LESBOS, Greece — Diba Ayoubi is tired of her war not counting enough.
Back home, the Taliban killed her grandfather and came after her family when they refused to give Ayoubi’s sister to a Talib for marriage. So the family escaped, walking through snowdrifts in freezing mountains, dodging border guards who sometimes shoot refugees on sight, and finally sailing across the Aegean in a rubber dinghy that nearly sank.
But when it comes to getting asylum in Europe, Ayoubi and her family have one major problem: They’re not Syrians.
“They prioritize the Syrians, like they’re the ones with real problems,” Ayoubi says.
She’s frustrated, and experts think she has a point.
“Our concern is that a hierarchy between different nationalities is being established particularly in Greece right now, with a perception that somehow Afghanistan is not a country that is war-torn enough, and therefore perhaps Afghans are less deserving of international protection than refugees who come from other countries such as Syria,” said Melanie Ward, the associate director of policy and advocacy for the International Rescue Committee.
As policies and statistics across Europe are making clear, it’s getting harder and harder for Afghans to be seen as “real refugees.”
Since the surge in refugee arrivals last year, 1.2 million people have landed in Italy and Greece, hoping for asylum in Western Europe. Just under half of them are Syrians, fleeing a war that’s been made familiar through images of flattened cities, stories of mass rape, and horror tales about executions, including of foreigners.
But the rapid increase in refugee numbers scared critics, ignited xenophobic backlash, and strengthened right-wing political movements across Europe. Last fall, the European Union and many member states began rolling out new policies aimed at reducing the numbers of those allowed to stay.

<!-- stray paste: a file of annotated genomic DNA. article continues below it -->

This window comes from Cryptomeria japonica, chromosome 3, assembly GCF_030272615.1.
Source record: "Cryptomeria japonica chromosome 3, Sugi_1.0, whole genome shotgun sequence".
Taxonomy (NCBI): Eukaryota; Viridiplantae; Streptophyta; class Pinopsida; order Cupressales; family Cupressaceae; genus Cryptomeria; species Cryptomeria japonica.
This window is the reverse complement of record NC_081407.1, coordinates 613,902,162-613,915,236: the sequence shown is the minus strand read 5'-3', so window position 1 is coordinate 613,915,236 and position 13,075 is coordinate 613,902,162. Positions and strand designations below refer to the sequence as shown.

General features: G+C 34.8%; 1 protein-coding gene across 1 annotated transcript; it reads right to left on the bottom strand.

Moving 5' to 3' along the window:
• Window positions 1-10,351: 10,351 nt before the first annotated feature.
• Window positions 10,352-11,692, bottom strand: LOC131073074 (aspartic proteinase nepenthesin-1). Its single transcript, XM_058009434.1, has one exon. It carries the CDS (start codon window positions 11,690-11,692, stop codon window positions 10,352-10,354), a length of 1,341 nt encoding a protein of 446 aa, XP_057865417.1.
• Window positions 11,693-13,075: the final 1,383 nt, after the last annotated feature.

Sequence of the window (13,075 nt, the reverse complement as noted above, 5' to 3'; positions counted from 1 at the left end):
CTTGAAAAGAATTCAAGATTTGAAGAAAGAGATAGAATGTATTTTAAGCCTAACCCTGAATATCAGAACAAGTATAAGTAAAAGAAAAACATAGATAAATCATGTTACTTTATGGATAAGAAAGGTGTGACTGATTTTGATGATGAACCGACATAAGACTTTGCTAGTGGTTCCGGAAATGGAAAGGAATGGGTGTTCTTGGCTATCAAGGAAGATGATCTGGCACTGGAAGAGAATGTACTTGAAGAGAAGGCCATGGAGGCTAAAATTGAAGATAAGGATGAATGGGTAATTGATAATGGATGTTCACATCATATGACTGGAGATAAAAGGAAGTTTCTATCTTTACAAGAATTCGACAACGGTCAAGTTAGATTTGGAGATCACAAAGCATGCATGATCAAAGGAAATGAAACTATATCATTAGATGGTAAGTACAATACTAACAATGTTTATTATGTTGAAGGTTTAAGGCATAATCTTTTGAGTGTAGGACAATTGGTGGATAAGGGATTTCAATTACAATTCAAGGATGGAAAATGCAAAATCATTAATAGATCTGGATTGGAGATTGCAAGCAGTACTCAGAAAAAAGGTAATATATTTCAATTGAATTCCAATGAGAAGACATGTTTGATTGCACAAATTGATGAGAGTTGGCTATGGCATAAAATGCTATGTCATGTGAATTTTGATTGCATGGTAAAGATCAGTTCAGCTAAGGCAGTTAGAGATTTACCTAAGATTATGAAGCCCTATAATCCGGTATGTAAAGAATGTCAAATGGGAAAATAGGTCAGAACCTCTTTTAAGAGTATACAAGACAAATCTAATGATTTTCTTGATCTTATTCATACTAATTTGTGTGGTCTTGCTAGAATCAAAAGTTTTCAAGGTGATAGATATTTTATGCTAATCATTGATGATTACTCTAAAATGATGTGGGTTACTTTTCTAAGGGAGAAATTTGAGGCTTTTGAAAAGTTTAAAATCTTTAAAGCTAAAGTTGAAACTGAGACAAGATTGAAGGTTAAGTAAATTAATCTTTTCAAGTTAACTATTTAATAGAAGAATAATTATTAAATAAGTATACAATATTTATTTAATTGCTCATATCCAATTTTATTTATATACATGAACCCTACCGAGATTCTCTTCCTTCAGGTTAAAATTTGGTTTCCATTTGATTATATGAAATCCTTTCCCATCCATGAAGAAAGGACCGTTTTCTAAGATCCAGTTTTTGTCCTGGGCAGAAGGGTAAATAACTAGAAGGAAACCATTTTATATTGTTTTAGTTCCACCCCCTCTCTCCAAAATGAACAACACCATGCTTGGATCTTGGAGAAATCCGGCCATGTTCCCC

“There’s definitely a distinction being made, at least in the public mind, [about] nationalities who are considered to be ‘legitimate,’ as refugees” said Susan Fratzke of the Migration Policy Institute Europe, headquartered in Brussels. “That’s gained salience and been supported by the way in which policies are being implemented.”
A close look at those policies, and at EU asylum statistics, suggests that the EU has tacitly decided there’s one easy way to reduce refugee numbers and appease powerful critics: Just don’t let Afghans stay.
“The narrative that’s developing in Europe is this idea of ‘real’ refugees,” said Iverna McGowan, the head of Amnesty International’s European Institutions Office and its advocacy director. That the idea is hardening into a hierarchy about who counts as a refugee, she said, “is more than a fair assessment at this stage: It’s a factual reality.”
McGowan cites the EU-Turkey deal, a March agreement that offers Turkey 6 billion Euros over two years to block refugees setting sail from Turkey to Greece. The deal also creates a legal way into Europe — but only for Syrians. In a scheme critics call human horse-trading, Europe will accept one Syrian refugee from Turkey for every Syrian refugee that Turkey takes back from Greece.